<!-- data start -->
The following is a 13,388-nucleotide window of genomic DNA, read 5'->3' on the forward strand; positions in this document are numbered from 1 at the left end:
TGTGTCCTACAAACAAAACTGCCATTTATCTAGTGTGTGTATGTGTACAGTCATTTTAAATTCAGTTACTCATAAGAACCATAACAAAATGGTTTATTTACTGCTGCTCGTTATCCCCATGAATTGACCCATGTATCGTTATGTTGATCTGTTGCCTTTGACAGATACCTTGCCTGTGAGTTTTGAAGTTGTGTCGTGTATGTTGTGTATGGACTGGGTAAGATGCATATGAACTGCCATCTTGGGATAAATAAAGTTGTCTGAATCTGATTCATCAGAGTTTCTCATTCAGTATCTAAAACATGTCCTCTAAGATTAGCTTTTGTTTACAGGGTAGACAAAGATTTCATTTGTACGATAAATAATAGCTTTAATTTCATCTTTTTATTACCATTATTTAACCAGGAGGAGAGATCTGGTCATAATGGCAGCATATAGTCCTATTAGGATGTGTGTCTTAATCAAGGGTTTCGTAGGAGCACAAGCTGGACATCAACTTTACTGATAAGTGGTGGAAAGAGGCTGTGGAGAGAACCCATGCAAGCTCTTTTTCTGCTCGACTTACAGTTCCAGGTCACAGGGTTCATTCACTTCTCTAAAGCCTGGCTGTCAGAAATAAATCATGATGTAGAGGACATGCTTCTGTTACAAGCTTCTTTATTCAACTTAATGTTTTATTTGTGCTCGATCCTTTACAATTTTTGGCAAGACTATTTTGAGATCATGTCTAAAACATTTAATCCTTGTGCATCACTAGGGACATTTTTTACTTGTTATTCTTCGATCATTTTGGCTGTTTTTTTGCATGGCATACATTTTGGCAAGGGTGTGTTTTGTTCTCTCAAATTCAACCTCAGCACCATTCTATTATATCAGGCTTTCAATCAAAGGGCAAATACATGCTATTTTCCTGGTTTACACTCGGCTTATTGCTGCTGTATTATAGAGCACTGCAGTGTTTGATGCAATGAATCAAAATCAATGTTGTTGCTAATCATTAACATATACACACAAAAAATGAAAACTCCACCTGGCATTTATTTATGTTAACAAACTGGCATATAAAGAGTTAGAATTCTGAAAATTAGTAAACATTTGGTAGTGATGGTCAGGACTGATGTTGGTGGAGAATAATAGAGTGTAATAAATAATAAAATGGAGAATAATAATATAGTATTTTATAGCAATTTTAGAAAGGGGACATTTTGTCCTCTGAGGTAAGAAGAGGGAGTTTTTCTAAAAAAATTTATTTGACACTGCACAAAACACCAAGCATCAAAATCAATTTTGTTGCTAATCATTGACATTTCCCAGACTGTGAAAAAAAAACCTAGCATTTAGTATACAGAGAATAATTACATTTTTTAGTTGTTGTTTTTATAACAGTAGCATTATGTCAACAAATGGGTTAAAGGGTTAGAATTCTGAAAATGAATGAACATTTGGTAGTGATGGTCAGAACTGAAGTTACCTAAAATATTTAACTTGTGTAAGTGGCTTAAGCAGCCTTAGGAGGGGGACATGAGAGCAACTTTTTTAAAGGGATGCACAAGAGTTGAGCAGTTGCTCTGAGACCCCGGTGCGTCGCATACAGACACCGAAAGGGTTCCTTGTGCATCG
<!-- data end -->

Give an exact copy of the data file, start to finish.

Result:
The following is a 13,388-nucleotide window of genomic DNA, read 5'->3' on the forward strand; positions in this document are numbered from 1 at the left end:
TGTGTCCTACAAACAAAACTGCCATTTATCTAGTGTGTGTATGTGTACAGTCATTTTAAATTCAGTTACTCATAAGAACCATAACAAAATGGTTTATTTACTGCTGCTCGTTATCCCCATGAATTGACCCATGTATCGTTATGTTGATCTGTTGCCTTTGACAGATACCTTGCCTGTGAGTTTTGAAGTTGTGTCGTGTATGTTGTGTATGGACTGGGTAAGATGCATATGAACTGCCATCTTGGGATAAATAAAGTTGTCTGAATCTGATTCATCAGAGTTTCTCATTCAGTATCTAAAACATGTCCTCTAAGATTAGCTTTTGTTTACAGGGTAGACAAAGATTTCATTTGTACGATAAATAATAGCTTTAATTTCATCTTTTTATTACCATTATTTAACCAGGAGGAGAGATCTGGTCATAATGGCAGCATATAGTCCTATTAGGATGTGTGTCTTAATCAAGGGTTTCGTAGGAGCACAAGCTGGACATCAACTTTACTGATAAGTGGTGGAAAGAGGCTGTGGAGAGAACCCATGCAAGCTCTTTTTCTGCTCGACTTACAGTTCCAGGTCACAGGGTTCATTCACTTCTCTAAAGCCTGGCTGTCAGAAATAAATCATGATGTAGAGGACATGCTTCTGTTACAAGCTTCTTTATTCAACTTAATGTTTTATTTGTGCTCGATCCTTTACAATTTTTGGCAAGACTATTTTGAGATCATGTCTAAAACATTTAATCCTTGTGCATCACTAGGGACATTTTTTACTTGTTATTCTTCGATCATTTTGGCTGTTTTTTTGCATGGCATACATTTTGGCAAGGGTGTGTTTTGTTCTCTCAAATTCAACCTCAGCACCATTCTATTATATCAGGCTTTCAATCAAAGGGCAAATACATGCTATTTTCCTGGTTTACACTCGGCTTATTGCTGCTGTATTATAGAGCACTGCAGTGTTTGATGCAATGAATCAAAATCAATGTTGTTGCTAATCATTAACATATACACACAAAAAATGAAAACTCCACCTGGCATTTATTTATGTTAACAAACTGGCATATAAAGAGTTAGAATTCTGAAAATTAGTAAACATTTGGTAGTGATGGTCAGGACTGATGTTGGTGGAGAATAATAGAGTGTAATAAATAATAAAATGGAGAATAATAATATAGTATTTTATAGCAATTTTAGAAAGGGGACATTTTGTCCTCTGAGGTAAGAAGAGGGAGTTTTTCTAAAAAAATTTATTTGACACTGCACAAAACACCAAGCATCAAAATCAATTTTGTTGCTAATCATTGACATTTCCCAGACTGTGAAAAAAAAACCTAGCATTTAGTATACAGAGAATAATTACATTTTTTAGTTGTTGTTTTTATAACAGTAGCATTATGTCAACAAATGGGTTAAAGGGTTAGAATTCTGAAAATGAATGAACATTTGGTAGTGATGGTCAGAACTGAAGTTACCTAAAATATTTAACTTGTGTAAGTGGCTTAAGCAGCCTTAGGAGGGGGACATGAGAGCAACTTTTTTAAAGGGATGCACAAGAGTTGAGCAGTTGCTCTGAGACCCCGGTGCGTCGCATACAGACACCGAAAGGGTTCCTTGTGCATCG